In 1989, country music was changing, and radio man Bob Bloom was eager to harness the modern sound of performers like Garth Brooks and Alan Jackson.
The genre had shed its traditional honky-tonk rhythms, replacing them with a pop-like sound that appealed to a younger audience.
“The 18 to 34 demographic fell in love with country music,” Bloom says, and advertisers were noticing.
Bloom, who had managed several radio stations, had an opportunity to ride that wave. It was just a piece of paper, a license from the Federal Communications Commission to occupy a radio frequency. He found a studio in Havre de Grace, Maryland, rebuilt the tower a few miles away and hired the talent.
He racked his brain to find the perfect first song to capture the moment and send a message. But then he just said to heck with it and played a song he liked. The first song on 103.7 WXCY, played on March 1, 1989, was the mournful but spirited “Baby I Lied,” by Deborah Allen.
Thirty years later, Bloom says he was surprised at how well the community took to the station. Its signal beams clear to Baltimore and Philadelphia, but from the start it focused on Hartford and Cecil counties in Maryland and New Castle County in Delaware.
“It filled a real void on the I-95 corridor,” he says. The disc jockeys told listeners about Newark nights out and Blue Rocks games. “If there was an event, a walk or run we were there,” Bloom says. Operations manager and afternoon host Brad Austin says still doing so is key to WXCY’s continuing success. Stations based in Philadelphia or Baltimore “talk about Elkton like it’s Mars,” he says.
Austin also plays close attention to what advertisers want.
“My duty is to drive the content side, but the secret of great local radio is that the two are tightly woven together,” he says. “I have to understand [advertising’s] challenges and help them close a deal by doing anything I can do to get a ‘yes.’”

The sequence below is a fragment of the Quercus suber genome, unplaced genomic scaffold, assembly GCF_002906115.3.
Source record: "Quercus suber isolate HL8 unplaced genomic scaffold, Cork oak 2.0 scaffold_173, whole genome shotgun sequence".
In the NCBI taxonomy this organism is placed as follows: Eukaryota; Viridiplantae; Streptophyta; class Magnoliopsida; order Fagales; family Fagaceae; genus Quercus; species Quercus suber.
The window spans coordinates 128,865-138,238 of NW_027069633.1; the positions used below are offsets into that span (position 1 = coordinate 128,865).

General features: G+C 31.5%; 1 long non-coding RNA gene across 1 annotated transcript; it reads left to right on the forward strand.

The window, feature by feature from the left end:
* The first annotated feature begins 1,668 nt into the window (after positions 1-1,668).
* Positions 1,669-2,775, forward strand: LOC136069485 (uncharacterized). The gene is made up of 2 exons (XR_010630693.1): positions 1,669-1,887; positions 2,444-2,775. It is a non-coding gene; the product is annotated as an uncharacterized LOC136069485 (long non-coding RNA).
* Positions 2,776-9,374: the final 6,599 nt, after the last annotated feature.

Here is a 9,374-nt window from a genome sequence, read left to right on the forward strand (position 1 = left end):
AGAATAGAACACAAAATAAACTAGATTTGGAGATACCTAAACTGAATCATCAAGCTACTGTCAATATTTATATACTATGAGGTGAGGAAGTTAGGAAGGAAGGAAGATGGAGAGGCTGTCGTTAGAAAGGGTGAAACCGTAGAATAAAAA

That might mean having a DJ talk about a product or inviting the advertiser to a concert.
Meanwhile, the advent of digital advertising and streaming radio has shaken the industry and changed how it sells ads. The radio industry has seen advertising declines over the years, but Austin says WXCY has defied that trend by developing its online sales capacity. It offers advertisers the shotgun blast of a radio advertisement and the targeted precision of a social media ad campaign.
“Gone are the days when we walk in with a piece of paper and say, ‘Buy these 50 commercials and your business will go up and they say ‘yes,’’” Austin says.
But naturally, as a radio station, the music has always been a key factor. The station’s program directors have striven to balance the genre’s different flavors and satisfy varying constituencies. Even as country music has changed, its stories continue to touch on timeless human themes like heartache and nostalgia.
“The best you can do is give a little something to everybody all of the time,” Austin says. “They’re never more than a song away from something that fits in their wheelhouse.”